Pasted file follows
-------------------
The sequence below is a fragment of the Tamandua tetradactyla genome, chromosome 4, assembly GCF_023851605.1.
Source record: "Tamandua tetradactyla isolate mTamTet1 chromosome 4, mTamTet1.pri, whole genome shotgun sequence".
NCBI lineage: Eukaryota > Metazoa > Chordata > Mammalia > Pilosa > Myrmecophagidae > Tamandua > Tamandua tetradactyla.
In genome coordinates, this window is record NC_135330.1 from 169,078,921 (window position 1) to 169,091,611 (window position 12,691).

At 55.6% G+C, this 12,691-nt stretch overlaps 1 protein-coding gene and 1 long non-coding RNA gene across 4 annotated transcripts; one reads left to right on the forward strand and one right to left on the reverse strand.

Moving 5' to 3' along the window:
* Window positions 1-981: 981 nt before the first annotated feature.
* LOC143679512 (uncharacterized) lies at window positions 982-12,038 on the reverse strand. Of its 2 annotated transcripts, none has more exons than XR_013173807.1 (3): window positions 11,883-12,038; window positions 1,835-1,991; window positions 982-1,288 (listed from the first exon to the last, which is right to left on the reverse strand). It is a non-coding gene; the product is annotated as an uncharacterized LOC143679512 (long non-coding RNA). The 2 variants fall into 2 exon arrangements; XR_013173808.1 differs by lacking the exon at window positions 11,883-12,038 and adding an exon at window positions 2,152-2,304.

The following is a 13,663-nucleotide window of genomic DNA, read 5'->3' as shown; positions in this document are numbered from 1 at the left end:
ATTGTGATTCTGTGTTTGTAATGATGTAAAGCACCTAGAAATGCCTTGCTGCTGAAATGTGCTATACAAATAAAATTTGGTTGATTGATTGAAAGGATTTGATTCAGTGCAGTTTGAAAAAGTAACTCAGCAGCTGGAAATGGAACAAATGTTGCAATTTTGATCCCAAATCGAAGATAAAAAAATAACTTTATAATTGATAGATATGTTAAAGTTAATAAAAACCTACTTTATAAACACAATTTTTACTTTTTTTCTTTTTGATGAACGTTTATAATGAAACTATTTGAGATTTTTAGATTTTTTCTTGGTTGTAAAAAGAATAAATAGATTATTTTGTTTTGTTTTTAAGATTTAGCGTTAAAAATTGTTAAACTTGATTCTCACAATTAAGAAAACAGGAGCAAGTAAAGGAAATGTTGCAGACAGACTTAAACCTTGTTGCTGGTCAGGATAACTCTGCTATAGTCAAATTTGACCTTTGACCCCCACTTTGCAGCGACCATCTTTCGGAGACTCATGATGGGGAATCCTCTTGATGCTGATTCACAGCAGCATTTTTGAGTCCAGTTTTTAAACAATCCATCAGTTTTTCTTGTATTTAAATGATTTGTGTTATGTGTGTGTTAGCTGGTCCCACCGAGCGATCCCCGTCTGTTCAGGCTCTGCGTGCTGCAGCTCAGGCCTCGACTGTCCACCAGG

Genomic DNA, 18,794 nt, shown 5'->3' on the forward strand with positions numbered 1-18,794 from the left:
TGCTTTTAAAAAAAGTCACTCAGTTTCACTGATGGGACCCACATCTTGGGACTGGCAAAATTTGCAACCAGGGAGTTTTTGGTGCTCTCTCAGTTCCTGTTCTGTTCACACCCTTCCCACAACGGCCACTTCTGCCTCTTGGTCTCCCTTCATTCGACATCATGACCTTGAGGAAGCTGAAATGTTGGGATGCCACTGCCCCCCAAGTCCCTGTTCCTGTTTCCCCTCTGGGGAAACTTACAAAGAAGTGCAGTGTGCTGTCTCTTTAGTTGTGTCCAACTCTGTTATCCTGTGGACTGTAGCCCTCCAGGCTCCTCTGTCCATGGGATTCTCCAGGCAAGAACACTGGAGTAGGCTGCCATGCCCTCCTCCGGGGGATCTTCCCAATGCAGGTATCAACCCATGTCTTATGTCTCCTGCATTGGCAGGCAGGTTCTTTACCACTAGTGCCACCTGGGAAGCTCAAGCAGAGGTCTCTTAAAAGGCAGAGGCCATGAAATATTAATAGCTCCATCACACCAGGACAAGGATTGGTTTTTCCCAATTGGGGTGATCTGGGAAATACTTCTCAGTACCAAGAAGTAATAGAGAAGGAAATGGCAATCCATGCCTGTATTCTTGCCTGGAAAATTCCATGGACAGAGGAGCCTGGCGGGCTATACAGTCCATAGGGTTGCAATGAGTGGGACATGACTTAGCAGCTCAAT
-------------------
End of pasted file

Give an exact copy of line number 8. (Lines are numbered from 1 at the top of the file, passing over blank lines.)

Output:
* LOC143679512 (uncharacterized) lies at window positions 982-12,038 on the reverse strand. Of its 2 annotated transcripts, none has more exons than XR_013173807.1 (3): window positions 11,883-12,038; window positions 1,835-1,991; window positions 982-1,288 (listed from the first exon to the last, which is right to left on the reverse strand). It is a non-coding gene; the product is annotated as an uncharacterized LOC143679512 (long non-coding RNA). The 2 variants fall into 2 exon arrangements; XR_013173808.1 differs by lacking the exon at window positions 11,883-12,038 and adding an exon at window positions 2,152-2,304.